spiritual journeying

“This is my simple religion. There is no need for temples; no need for complicated philosophy. Our own brain, our own heart is our temple; the philosophy is kindness.”– His Holiness, the Dalai Lama

This quote hits home for me.  So often, we look to complicated dogma to comprehend our spiritual lives.  Our spiritual celebrations and beliefs are tied to written texts and often the interpretation of the texts by people other than ourselves.   It is an easy way to find answers to deep questions.   The work is done by another.  All that is needed is to follow the rules and all is well.   As humans, we seek to understand purpose for our lives.  We try to comprehend the Creative Deity.   We place Deity in a box of written traditions. 

Over the years, I found formal religion unsatisfying.  I keep seeking for a deeper understanding and often found myself uncomfortable with the actions and beliefs of formal religion.  I was seeking meaning, not form.

This quote speaks of spiritual freedom.  And responsibility.  Kindness is to others and to ourselves.  We cannot harm another in the living of our lives.   I am not Buddhist.  Yet, I can learn from his wisdom. 

I find myself more drawn back to the Path of Wicca.   Wicca is often misunderstood.   It is not satan worship.   Wicca celebrates the Deity in the form of Goddess and God.  It is a religion of balance and responsibility.  There is no formal, written dogma.  Spiritually, you are responsible for your own Path and discovering how your spirituality applies to your life.  A primary tenet that underscores Wicca is “an it harm none, do as you will.”  Sounds easy.  Yet,  I have to consider every action from the perspective of how it will impact not only myself but others.  There is accountability in the form of the Three Fold Law.  What we send out, we get back.  Ever notice this?  If you send out negative energy, you get negative back.  Every action has consequences; some positive, some negative.   Wicca is a spirituality of balance.  In all honesty, I consider myself more an eclectic Pagan than a “card carrying Wiccan.”  I learn from all sources.  Including the Dalai Lama.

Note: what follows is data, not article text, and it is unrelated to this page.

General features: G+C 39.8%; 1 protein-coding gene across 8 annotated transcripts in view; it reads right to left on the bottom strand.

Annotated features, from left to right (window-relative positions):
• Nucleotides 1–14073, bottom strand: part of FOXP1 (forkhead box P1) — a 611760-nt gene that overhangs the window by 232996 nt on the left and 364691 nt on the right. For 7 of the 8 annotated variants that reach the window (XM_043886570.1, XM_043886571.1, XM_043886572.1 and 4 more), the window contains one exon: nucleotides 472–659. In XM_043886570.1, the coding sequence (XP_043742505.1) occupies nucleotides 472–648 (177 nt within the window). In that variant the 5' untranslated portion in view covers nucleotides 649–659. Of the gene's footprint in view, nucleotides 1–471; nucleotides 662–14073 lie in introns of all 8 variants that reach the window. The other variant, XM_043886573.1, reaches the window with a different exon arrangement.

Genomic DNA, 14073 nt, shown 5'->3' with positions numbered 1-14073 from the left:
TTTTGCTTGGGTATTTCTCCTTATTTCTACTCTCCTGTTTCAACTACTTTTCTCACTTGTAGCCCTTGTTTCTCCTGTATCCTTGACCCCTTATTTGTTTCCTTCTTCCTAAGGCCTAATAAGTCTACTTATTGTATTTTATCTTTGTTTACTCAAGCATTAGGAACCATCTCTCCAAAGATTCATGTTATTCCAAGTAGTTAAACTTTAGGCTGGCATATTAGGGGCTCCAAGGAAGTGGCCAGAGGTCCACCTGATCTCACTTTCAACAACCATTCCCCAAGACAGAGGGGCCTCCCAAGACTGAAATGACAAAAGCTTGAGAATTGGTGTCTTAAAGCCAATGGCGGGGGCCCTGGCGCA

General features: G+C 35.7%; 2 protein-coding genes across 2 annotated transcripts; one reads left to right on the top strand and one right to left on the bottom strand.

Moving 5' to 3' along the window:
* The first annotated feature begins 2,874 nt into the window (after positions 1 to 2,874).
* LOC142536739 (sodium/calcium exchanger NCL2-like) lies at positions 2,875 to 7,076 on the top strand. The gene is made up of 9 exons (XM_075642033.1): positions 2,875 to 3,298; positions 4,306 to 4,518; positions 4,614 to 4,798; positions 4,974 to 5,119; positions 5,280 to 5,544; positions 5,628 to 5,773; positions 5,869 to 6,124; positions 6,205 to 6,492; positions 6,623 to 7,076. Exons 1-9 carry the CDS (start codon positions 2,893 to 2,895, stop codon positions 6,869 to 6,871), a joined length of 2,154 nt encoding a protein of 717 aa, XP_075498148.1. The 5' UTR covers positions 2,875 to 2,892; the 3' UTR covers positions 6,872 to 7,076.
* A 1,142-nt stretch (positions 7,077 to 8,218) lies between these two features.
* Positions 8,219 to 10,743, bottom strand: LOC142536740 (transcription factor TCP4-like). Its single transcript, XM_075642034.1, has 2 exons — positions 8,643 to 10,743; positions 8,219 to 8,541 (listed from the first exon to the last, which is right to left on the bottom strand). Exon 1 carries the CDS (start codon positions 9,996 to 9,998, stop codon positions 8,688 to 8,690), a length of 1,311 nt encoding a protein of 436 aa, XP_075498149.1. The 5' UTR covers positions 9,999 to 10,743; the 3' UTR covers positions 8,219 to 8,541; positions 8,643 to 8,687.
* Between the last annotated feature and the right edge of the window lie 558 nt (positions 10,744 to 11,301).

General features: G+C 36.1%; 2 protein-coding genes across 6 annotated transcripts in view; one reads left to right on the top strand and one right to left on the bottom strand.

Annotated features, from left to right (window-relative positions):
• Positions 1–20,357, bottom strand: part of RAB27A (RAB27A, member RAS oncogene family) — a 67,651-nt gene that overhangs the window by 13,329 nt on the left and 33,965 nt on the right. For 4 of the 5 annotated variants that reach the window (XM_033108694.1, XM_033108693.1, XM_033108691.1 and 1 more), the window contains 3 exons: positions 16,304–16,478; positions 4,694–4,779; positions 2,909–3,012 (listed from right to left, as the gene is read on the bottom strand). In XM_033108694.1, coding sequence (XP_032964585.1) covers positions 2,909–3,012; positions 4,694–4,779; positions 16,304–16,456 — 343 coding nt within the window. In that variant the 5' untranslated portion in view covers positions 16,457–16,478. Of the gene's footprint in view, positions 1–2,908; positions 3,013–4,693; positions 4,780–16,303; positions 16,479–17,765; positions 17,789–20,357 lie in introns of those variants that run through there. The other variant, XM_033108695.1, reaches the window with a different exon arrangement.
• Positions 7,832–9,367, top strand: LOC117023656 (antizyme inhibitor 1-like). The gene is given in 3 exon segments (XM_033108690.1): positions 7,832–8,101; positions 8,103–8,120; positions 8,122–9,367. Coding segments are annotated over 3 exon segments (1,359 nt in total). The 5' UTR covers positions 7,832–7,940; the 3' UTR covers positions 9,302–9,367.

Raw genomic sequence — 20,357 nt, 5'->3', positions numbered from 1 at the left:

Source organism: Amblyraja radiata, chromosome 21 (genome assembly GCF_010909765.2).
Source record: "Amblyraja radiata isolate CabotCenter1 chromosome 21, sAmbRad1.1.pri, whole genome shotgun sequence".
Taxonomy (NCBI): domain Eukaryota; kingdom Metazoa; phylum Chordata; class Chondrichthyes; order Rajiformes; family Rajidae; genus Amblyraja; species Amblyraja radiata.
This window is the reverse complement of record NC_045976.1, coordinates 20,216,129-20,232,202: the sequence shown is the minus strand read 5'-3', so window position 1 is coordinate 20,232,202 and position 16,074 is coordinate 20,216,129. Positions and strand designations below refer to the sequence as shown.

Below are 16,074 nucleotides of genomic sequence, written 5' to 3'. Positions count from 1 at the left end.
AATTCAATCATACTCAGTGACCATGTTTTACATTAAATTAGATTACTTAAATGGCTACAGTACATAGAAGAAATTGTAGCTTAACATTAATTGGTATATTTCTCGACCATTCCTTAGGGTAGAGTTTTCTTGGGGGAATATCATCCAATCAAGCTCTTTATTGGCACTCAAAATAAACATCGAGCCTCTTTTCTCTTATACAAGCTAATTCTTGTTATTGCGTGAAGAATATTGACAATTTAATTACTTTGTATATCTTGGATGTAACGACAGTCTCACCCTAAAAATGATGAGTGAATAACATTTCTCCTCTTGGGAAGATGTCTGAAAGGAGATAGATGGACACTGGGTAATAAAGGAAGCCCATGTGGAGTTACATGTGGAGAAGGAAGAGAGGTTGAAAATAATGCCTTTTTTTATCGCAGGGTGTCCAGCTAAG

The Dalai Lama posed that our temple is ourselves.  We can connect to Deity anywhere, anytime.    Wicca is closely tied with nature and the cycle of seasons.  We can have altars in our homes, or in places outside.  But, although we have formal tools we don’t need them.  Our own minds and spirits are all we truly need. 

Kindness… With kindness is compassion.  Kindness is action.  It can be simple in our daily lives; smile at the clerk at the store and be patient when the line moves slowly, let someone into traffic while driving, tell someone special that you love them.   Kindness and compassion is service.  Work to make your area of the world a little better.  We often think at the macro level.  We have the mistaken impression that we have to be rich or famous or do some huge accomplishment in order to make the world a better place.  Truthfully, we don’t.   We can make our families a safe, happy place to grow and live.  We can make a difference in our community.  Sometimes, we can make one person’s life better.   Like throwing a stone in a lake, our kindness ripples out, getting larger and touching more people as the people we touched help others. 

When I started on my career, like most inexperienced social workers, I thought I could help everyone.  Change is difficult.  And the problems faced by many of the people I work with are huge.  In truth, I can’t heal anyone.  They must heal themselves.  I am a guide, a coach, a friend.  Sometimes I push, sometimes I just listen with compassion.  I hold hope that their lives can improve.   Yet, I know I make a difference.   

How are you living kindness? 

Outcast lives seeking
Compassion’s gentle embrace
Healing, hope, kindness

2 responses to “spiritual journeying

  1. I’m looking to get a support dog. I have PTSD and issues with anxiety, depression and other issues that go along with it.

    You mentioned a Shirley and how she helped you set up for acquiring a dog trained to assist you.



    • Gail,
      If you’re a veteran who served overseas, there are many programs out there. How I am getting Scout trained is somewhat unusual. There is a program here with the local Humane Society and the prison to train dogs to be companion animals. Shirley is helping me to complete his training for service work and helped evaluate him for personality before he started at the prison.

      Most service dog programs have long waiting lists. There are some resources out there to train your own. One thing I would recommend is contacting a local trainer or a service dog program to see if they would help support your training the dog. It makes a difference.


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